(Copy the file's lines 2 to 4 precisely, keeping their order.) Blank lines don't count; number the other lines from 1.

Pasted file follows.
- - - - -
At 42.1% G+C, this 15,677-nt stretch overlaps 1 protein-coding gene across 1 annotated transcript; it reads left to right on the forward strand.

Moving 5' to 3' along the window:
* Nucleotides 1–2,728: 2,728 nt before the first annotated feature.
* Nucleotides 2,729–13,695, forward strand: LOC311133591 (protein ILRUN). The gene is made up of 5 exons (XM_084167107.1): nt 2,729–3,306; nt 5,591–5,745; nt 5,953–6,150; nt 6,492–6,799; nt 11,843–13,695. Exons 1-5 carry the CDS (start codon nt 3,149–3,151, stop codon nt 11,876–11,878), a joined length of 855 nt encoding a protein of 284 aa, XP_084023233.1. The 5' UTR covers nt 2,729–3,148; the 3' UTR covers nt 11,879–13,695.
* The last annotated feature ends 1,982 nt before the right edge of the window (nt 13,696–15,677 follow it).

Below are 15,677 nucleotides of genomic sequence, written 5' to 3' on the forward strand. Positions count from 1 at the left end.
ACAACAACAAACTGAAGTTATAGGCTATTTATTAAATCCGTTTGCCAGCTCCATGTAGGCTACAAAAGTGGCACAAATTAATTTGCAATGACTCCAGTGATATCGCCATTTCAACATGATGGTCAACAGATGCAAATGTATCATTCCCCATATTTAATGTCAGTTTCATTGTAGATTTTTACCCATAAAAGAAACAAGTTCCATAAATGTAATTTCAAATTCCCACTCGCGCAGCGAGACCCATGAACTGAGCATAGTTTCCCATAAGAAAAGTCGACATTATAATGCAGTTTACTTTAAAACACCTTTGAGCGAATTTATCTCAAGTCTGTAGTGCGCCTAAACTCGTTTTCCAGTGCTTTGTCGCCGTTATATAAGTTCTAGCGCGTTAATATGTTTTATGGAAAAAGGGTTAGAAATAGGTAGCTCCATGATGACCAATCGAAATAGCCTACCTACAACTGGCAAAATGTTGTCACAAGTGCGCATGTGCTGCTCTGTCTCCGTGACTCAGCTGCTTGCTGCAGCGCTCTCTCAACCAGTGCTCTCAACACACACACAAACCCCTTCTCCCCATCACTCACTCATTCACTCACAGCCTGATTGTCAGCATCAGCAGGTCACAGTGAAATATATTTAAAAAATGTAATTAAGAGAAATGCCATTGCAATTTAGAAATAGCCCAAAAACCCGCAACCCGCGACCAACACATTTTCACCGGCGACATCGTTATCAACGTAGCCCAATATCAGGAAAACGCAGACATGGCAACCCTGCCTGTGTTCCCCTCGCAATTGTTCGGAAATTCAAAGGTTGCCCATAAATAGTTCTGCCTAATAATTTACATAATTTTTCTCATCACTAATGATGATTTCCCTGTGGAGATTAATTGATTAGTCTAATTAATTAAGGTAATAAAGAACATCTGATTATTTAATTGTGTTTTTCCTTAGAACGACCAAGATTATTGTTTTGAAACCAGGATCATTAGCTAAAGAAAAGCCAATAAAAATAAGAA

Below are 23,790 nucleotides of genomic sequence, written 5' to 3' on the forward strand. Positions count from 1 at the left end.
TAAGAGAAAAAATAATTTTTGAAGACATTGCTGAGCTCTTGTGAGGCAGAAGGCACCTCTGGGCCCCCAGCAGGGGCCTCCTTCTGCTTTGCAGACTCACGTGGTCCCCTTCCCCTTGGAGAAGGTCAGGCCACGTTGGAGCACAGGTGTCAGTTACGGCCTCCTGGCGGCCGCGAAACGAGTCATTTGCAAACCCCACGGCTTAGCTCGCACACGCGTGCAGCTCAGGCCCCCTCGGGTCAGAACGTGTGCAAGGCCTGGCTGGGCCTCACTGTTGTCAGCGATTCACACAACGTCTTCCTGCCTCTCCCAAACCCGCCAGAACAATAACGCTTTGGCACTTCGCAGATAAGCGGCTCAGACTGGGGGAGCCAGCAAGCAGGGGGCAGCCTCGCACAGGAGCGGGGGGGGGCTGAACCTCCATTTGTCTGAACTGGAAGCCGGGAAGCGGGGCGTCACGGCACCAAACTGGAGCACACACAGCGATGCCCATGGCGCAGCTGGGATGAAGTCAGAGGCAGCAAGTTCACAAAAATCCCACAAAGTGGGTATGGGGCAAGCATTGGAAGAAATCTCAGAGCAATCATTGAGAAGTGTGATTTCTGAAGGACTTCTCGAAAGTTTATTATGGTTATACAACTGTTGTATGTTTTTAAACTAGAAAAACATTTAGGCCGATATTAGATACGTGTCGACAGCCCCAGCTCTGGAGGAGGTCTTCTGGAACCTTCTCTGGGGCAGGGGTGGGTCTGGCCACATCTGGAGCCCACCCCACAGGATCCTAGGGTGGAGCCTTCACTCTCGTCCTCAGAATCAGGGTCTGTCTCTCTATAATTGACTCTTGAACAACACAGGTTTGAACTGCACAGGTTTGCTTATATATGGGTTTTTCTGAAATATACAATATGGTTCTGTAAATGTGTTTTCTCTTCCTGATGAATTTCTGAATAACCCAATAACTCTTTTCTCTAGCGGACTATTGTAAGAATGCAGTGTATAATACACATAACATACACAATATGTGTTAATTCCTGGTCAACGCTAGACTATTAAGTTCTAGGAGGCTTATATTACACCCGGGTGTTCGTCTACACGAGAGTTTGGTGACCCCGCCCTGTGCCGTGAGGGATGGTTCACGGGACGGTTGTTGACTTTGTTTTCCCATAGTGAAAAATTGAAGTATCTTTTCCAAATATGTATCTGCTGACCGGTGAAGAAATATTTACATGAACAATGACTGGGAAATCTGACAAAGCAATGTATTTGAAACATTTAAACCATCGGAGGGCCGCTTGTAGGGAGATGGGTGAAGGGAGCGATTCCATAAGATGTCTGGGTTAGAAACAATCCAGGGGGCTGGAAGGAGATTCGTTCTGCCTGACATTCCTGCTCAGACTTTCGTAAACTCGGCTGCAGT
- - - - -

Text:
Moving 5' to 3' along the window:
* Nucleotides 1–2,728: 2,728 nt before the first annotated feature.
* Nucleotides 2,729–13,695, forward strand: LOC311133591 (protein ILRUN). The gene is made up of 5 exons (XM_084167107.1): nt 2,729–3,306; nt 5,591–5,745; nt 5,953–6,150; nt 6,492–6,799; nt 11,843–13,695. Exons 1-5 carry the CDS (start codon nt 3,149–3,151, stop codon nt 11,876–11,878), a joined length of 855 nt encoding a protein of 284 aa, XP_084023233.1. The 5' UTR covers nt 2,729–3,148; the 3' UTR covers nt 11,879–13,695.